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A path to acceptance for immigrant professionals

Mohamad Sjamaun


When Mohamad Sjamaun arrived in Toronto from Jakarta last year, he had high hopes of being able to use his skills and extensive managerial experience to land a professional job to be able to support his wife and four children.

He has a BA in engineering and added a masters degree in management, which led to 12 years of executive roles in technical sales and project co-ordinator for the Indonesian operations of Hewlett-Packard Co.

Since arriving in Canada, he has applied for managerial jobs at more than 100 companies without even getting a nibble. "I sent in resumes and cover letters about my experience and there was no follow up. "I was using up all my savings and couldn't find any kind of work," he says. To make ends meet he took a low-paying clerical job for a scrap metal company on two month contracts.

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"Obviously I want to find something more permanent that uses my skills," he says, such as a job as project co-ordinator or sales or technology manager. But to do that he's realized he has to reinvent himself for the realities of the Canadian workplace.

It's a reality the majority of skilled immigrants need to face, career experts say.

"Many immigrants face a job market that doesn't know how to assess or use their skills, says Nora Priestly, project manager for a new Internationally Educated Professionals Bridging Program at York University. While similar programs have been in place to help immigrants in regulated professions such as engineering, medicine and nursing, this program aims to help immigrants with managerial experience use get into leadership roles.

With 67 students who got into the program by word of mouth and advertisements. They all have university degrees, and 57 per cent have masters or higher. The majority of the students have five or more years of experience in their professional fields, accounting marketing, public policy, finance and management.

All of them are underemployed or unemployed not working at all. all are actively looking for a job. Many are in "survival jobs" working in shops, security guards, driving cabs and working as volunteers in social programs that have only a modest pay attached to them, Ms. Priestly says.

Through York's program Mr. Sjamaun has taken courses to upgrade his technical skills and even though he speaks fluent English, classes to improve business language skills. He also was teamed up with a volunteer mentor, who has helped him make industry contacts.

And it is bring results: "Networking landed my first interview with a potential employer last week," he says. "I didn't get the job, but it shows I am heading in the right direction."

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Why it's important

"Canada will need more immigrants if the labour force is to grow and remain vibrant," concludes a Conference Board of Canada study released this month (July). A low birth rate in Canada means that there will be fewer workers entering the job force to replace those retiring.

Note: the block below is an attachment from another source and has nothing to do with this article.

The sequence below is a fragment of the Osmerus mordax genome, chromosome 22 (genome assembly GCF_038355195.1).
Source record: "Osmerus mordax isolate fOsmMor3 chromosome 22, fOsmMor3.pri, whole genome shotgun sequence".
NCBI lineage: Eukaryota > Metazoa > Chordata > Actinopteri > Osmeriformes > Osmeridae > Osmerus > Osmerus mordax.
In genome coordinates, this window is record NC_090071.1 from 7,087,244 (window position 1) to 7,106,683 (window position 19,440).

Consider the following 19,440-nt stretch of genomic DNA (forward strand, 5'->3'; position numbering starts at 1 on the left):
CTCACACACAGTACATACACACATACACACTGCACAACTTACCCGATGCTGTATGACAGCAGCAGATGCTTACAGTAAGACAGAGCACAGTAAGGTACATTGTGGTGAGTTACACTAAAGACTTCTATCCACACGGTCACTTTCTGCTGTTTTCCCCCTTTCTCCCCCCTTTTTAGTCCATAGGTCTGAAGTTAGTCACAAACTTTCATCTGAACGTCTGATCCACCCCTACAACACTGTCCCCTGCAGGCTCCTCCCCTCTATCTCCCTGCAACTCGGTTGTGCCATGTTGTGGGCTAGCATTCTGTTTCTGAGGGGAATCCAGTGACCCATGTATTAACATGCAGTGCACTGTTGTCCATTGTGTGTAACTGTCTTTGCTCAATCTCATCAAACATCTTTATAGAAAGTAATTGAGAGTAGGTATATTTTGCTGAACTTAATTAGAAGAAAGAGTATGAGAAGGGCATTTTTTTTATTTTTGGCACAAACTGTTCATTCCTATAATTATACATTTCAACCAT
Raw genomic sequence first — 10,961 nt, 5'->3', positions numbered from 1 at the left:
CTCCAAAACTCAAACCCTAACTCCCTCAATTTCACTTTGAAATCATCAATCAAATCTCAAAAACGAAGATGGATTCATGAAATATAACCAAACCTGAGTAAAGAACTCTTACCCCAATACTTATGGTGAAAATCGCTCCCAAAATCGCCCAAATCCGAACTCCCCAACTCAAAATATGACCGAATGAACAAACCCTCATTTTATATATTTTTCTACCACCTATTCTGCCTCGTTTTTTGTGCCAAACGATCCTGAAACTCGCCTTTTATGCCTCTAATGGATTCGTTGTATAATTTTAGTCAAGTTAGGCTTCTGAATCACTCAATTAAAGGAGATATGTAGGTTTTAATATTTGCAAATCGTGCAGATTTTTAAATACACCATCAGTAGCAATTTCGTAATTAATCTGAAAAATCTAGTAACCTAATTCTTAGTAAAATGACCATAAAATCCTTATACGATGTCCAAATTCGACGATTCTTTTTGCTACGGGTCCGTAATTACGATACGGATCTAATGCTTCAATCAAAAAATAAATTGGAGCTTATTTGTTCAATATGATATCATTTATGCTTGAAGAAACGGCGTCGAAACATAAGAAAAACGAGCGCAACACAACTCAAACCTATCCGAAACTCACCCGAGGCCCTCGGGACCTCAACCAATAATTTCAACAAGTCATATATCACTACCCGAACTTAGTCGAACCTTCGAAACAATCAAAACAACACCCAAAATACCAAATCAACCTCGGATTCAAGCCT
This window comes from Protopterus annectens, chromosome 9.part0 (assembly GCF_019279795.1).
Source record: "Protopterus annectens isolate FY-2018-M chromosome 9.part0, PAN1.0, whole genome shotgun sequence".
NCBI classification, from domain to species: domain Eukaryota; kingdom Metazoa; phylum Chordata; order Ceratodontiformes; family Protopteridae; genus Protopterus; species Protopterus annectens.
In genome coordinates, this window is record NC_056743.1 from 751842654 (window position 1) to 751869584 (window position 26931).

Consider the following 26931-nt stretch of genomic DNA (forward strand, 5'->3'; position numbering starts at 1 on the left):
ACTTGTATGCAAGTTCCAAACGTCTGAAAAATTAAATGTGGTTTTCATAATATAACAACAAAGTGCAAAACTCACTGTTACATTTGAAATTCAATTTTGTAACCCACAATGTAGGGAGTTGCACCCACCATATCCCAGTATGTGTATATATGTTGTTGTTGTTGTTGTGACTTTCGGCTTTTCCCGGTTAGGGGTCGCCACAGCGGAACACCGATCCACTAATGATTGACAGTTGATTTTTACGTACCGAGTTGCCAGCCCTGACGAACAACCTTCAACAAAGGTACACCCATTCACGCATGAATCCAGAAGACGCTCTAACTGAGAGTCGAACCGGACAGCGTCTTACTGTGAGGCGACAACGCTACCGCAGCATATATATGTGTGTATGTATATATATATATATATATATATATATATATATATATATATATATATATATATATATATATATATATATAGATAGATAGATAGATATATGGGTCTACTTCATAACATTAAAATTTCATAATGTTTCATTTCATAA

The Conference Board's forecast assumes that immigration levels will rise to about 350,000 annually by 2030, up from about 252,000 in 2009. To put their skills to use, the study recommends revising federal immigration policies to:

1. Increase the weight given to immigrant's skills that are needed in the Canadian market;

2. Improve recognition of foreign educational and professional credentials.

3. Increase involvement of employers in the process of getting immigrants into the labour force.

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4. Streamline the immigration system.

Roadblocks immigrants face:

Lack of "Canadian experience." Employers often want a track record to show that employees can perform up to expectations in the Canadian workplace.

Unfamiliar degrees or certification. Employers can't be sure that foreign credentials have the same qualifications as those granted in Canada.

Language barriers. Even those who speak English or French will be unfamiliar with specific terms and phrases used in Canadian businesses

Lack of industry knowledge. Legal, financial and regulatory issues specific to Canada will require retraining.

Lack of connections. A majority of jobs are found through networking and knowledge of industries, which is where mentoring can help.

Source: York University, Bridging Internationally Educated Professionals program



Number of distinct ethnic groups represented in Canada's population


Percentage of Canada's population that are visible minorities


Percentage of all Canadian managers who are from visible minorities


Percentage of senior managers in large Canadian companies who are visible minorities


Percentage of foreign-educated immigrants in Canada who worked in occupations that match their qualifications; compared to 62 per cent of Canadian-born and educated professionals


Percentage of visible minority leaders and managers in the Greater Toronto Area